In Europe, the establishment of a large single currency area next year is unquestionably one of the major milestones in its postwar monetary history. It should bring in its wake a significant expansion of competitive forces in Europe, a development which will clearly benefit consumers. Moreover, it should lead in time to regulatory reforms and more flexible product and labour markets given the future impossibility of using intra-European exchange rate adjustments as a buffer for shocks. The euro also seems set to play an important role in international financial affairs. The prerequisite here is the development of a large and liquid financial market in euros, the preconditions for which are already being put in place.

Yet the introduction of the euro will also pose shorter-run challenges for the conduct of monetary policy. The process of convergence of interest rates - leading ultimately to a single set of interest rates on 1st January 1999 - should be towards the lower levels prevailing in a number of countries of the euro area. Subsequently, it will require careful thought to determine what the appropriate stance of monetary policy should be in this newly unified financial area. The effects on the monetary policy transmission mechanism of ongoing structural changes in economic and financial markets will have to be assessed. With time and experience, all these transitional problems should be solved. Similarly, growing credibility of the European Central Bank should provide an anchor to stabilise inflation expectations and in turn inflation itself.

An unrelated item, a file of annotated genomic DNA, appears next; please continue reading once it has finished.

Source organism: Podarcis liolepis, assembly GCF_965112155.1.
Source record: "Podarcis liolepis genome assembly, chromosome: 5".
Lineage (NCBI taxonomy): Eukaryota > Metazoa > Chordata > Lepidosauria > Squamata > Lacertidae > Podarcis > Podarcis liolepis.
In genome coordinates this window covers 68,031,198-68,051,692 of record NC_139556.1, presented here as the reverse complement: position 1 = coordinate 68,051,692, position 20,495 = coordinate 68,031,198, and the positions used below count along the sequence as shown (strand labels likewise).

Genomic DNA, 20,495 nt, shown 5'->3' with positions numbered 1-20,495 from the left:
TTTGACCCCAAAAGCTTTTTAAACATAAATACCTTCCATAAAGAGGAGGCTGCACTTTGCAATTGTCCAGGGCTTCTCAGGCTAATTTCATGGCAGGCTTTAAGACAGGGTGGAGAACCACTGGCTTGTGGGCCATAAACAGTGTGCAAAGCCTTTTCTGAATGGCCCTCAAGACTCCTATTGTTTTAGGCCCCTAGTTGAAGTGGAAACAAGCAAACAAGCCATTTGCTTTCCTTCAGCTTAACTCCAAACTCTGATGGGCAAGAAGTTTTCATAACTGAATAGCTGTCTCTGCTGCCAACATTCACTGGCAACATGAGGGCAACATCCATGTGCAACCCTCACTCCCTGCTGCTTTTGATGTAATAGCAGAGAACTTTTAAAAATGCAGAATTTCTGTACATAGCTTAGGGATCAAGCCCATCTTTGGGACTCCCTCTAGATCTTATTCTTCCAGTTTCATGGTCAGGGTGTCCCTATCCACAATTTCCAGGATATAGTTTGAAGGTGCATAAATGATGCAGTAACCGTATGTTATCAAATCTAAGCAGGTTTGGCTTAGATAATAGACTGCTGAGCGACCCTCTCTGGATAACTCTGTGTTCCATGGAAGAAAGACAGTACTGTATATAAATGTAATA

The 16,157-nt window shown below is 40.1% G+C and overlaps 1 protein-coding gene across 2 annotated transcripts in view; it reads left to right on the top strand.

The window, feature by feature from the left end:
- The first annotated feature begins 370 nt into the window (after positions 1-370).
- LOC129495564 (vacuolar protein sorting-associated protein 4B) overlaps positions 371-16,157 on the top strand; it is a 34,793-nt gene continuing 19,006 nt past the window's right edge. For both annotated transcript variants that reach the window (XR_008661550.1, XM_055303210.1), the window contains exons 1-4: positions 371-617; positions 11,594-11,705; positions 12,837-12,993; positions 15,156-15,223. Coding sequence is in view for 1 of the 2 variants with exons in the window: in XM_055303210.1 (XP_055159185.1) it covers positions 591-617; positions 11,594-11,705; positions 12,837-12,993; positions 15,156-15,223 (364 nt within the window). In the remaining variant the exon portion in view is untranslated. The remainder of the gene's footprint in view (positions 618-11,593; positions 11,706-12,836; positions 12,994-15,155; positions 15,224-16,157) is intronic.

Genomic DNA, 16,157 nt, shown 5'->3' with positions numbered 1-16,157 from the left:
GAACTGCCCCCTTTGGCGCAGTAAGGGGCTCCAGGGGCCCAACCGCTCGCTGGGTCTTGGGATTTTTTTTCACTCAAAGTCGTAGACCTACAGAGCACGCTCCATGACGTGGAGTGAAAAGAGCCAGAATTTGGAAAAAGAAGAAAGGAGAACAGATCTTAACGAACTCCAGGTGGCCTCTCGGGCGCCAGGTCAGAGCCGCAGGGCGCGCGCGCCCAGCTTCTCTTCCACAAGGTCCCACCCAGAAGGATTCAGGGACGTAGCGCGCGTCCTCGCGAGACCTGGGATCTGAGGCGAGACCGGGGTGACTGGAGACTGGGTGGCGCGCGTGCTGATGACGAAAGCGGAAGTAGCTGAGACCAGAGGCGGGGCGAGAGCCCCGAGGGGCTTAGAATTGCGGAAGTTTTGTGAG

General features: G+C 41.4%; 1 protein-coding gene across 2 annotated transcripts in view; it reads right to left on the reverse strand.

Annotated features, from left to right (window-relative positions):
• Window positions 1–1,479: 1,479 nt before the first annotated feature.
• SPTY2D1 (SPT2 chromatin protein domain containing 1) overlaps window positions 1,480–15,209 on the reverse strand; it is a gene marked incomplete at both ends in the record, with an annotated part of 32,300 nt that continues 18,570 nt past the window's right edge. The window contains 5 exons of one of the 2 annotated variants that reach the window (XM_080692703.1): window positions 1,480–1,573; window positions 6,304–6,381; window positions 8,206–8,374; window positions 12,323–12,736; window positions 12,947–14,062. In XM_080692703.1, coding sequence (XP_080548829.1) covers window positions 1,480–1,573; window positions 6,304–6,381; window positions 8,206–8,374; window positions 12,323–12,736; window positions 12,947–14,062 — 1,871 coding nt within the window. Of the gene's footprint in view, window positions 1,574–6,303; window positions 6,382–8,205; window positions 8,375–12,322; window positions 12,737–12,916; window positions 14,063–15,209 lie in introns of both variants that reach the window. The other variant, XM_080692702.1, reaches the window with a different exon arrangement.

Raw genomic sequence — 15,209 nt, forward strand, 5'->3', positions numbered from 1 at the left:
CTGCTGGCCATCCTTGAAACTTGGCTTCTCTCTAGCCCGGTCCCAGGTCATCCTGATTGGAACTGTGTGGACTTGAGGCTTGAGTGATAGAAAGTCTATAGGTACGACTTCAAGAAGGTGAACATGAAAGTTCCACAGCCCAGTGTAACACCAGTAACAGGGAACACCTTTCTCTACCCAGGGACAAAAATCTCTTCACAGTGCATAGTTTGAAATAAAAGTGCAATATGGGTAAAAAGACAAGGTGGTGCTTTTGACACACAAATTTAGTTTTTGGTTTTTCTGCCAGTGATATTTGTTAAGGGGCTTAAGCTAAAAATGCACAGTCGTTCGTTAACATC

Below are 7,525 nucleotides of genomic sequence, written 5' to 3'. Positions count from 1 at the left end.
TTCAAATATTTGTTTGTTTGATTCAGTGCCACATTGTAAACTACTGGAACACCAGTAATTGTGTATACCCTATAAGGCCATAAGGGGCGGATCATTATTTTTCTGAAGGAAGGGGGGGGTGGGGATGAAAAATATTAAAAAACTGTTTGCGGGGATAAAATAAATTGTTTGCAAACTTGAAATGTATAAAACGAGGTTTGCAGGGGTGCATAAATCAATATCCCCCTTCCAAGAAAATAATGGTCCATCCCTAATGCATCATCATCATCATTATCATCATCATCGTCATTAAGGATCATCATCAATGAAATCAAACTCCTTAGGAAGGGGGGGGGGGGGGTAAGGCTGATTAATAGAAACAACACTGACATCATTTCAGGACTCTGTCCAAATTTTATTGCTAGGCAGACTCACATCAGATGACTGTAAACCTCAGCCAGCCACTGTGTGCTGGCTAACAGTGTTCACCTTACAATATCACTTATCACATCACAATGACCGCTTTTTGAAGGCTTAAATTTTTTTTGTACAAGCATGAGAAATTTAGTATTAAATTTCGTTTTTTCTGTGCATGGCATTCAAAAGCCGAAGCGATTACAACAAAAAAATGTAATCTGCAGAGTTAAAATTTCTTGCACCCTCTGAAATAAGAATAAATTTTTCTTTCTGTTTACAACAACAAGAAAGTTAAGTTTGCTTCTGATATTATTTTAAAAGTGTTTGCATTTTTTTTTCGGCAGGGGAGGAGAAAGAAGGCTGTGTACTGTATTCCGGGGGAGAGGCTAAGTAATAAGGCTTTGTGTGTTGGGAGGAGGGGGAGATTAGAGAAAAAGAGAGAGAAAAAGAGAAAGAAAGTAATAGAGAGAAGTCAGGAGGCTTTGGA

Accompanying these challenges confronting the conduct of monetary policy are issues related to the continuing process of restructuring in global financial markets. The arrival of the euro, the ongoing dismantling of regulatory barriers between previously distinct financial sectors in Japan and the United States, and financial sector restructuring in much of the emerging world are all heralding a new and welcome wave of change and intensified competition. However, we have to be fully alert to the fact that this process - beneficial as it will be over time - can also contribute to financial instability. It will expose participants to new pressures, and may induce some to pursue riskier investment strategies for which they may not be well prepared. Public policy-makers should be aware of these dangers and should step up their vigilance accordingly. The need to adapt regulatory structures, typically built along industry and national lines, to an increasingly global and integrated financial environment must also remain a high priority for the immediate future.